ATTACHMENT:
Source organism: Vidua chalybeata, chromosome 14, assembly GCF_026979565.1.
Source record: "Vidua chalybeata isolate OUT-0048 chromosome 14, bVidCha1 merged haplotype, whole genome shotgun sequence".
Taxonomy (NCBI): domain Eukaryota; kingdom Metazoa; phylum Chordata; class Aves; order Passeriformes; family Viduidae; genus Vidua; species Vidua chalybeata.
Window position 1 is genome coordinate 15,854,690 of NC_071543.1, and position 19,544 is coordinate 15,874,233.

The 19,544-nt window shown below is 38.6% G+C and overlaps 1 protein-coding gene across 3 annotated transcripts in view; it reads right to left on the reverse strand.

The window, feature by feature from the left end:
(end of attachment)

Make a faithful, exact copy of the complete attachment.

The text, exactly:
Source organism: Vidua chalybeata, chromosome 14, assembly GCF_026979565.1.
Source record: "Vidua chalybeata isolate OUT-0048 chromosome 14, bVidCha1 merged haplotype, whole genome shotgun sequence".
Taxonomy (NCBI): domain Eukaryota; kingdom Metazoa; phylum Chordata; class Aves; order Passeriformes; family Viduidae; genus Vidua; species Vidua chalybeata.
Window position 1 is genome coordinate 15,854,690 of NC_071543.1, and position 19,544 is coordinate 15,874,233.

The 19,544-nt window shown below is 38.6% G+C and overlaps 1 protein-coding gene across 3 annotated transcripts in view; it reads right to left on the reverse strand.

The window, feature by feature from the left end: